The Relationship of Situated and General Knowledge in Citizen Behavioral Science
In the social media color experiment, students tried an example of citizen behavioral science- an experiment that anyone can do in our own social media feeds. Wherever experiments are rare, the safest bet will always be an experiment you did yourself. If many people conduct experiments and share our results, we can also contribute to general knowledge while learning what works for us.
On questions where experiments are rare, the safest bet will always be an experiment you did yourself
In a world where personalized algorithms may put us into unique bubbles, society might benefit from the situated knowledge of many localized experiments. Yet no matter how easy we make citizen behavioral science, only some people will be patient enough to run behavioral studies consistently for weeks or months. In future blog posts, I plan to discuss practical steps we can take to address that issue.
These are all active questions that I’m asking at Princeton and at CivilServant, the nonprofit I lead that organizes citizen behavioral science. I also organize industry-independent evaluations of the social impact of tech companies design and policy ideas. If you’re interested to learn more about our work, drop me a note!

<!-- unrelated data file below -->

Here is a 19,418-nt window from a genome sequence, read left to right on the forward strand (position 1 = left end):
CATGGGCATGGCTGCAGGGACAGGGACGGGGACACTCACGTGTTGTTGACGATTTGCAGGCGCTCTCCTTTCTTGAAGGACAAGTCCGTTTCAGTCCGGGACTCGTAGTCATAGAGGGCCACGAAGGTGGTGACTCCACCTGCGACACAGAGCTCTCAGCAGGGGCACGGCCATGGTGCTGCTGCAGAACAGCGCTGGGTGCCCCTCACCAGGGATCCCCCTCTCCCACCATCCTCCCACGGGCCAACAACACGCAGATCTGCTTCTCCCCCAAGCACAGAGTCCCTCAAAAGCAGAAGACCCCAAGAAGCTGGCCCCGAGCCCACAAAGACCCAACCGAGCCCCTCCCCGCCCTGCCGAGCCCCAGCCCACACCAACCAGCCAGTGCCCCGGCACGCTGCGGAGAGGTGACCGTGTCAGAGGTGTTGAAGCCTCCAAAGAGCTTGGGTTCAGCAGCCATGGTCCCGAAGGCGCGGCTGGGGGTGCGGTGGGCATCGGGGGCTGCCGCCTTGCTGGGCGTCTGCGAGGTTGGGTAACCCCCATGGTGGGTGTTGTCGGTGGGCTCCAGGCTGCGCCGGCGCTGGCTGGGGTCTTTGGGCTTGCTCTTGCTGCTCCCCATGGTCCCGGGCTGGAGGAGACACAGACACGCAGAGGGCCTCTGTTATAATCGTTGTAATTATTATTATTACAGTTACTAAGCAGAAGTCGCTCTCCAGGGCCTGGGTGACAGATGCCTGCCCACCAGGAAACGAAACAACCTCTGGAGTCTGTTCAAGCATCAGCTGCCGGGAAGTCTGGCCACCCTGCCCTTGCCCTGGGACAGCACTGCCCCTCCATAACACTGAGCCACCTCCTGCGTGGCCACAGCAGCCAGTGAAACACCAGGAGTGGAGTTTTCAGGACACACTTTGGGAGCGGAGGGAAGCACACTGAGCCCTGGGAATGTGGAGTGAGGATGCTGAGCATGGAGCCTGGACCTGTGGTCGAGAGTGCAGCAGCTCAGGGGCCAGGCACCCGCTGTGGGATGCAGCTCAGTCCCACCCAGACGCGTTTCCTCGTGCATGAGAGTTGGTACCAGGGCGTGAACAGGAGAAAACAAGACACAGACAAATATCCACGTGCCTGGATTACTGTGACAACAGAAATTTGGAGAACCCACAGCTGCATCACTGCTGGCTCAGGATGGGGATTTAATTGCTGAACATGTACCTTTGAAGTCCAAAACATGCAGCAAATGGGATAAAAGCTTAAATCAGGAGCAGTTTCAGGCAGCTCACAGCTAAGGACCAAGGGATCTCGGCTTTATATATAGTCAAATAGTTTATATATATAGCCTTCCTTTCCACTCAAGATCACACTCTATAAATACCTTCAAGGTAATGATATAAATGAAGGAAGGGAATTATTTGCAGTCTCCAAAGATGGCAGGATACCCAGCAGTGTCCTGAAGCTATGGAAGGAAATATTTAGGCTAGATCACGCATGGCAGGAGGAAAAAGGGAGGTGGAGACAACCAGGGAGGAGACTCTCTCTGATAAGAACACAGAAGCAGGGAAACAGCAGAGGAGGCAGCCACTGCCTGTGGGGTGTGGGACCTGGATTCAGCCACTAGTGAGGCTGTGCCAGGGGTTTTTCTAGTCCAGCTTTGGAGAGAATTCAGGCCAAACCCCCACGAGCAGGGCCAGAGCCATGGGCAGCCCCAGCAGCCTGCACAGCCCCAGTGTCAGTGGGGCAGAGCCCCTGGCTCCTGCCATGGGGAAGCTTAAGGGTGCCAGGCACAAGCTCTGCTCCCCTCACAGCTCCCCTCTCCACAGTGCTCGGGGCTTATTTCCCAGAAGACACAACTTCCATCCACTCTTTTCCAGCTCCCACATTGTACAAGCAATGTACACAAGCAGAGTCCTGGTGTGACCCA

Teaching the Social Media Color Experiment
This experiment was an optional assignment for students in my class on designing field experiments at scale, starting in the second week of class. My goals for the assignment were to:
- Motivate students to complete their IRB training
- Start experimenting right away
- Confront students with questions of ethics, power, and risk in their own lives before asking them to design experiments that affect others
- Provide a practical anchor for our discussions of methodology, statistics, and research ethics
The Princeton ethics board worked with me to review the study in advance, and when any remaining students completed their IRB training, they added the students within days. They also reviewed and supported another option I gave students (the Cornhole Challenge) so grades weren’t dependent on their choice to participate in human subjects research.
For those of you who teach social media breaching experiments in your classes, I would encourage you to try this one. If you do, here are some things I plan to change, and that I would suggest you do differently:
- plan for students to conduct the study for 30 days rather than 14
- conduct your own experiment before class or use our dataset to introduce students to analysis methods before they finish their own study
- provide clear instructions for what to do if students miss a day
- pre-register your study and meta-analysis plan
- send me your results and anonymized data → let’s try to avoid creating publication bias!
I am profoundly grateful to the thoughtful and creative students of SOC412 who undertook this project with me: Amanda, Austin, Dennis, Emily, Frances, Kevin, Monica, Ryan, Tyler, and Zenobia. I’m also grateful to Matt Salganik, who encouraged me to teach a class with lots of hands-on experimentation, and to the amazing Princeton ethics board, who worked with me to review and refine an endless cascade of research designs on short deadlines throughout the semester.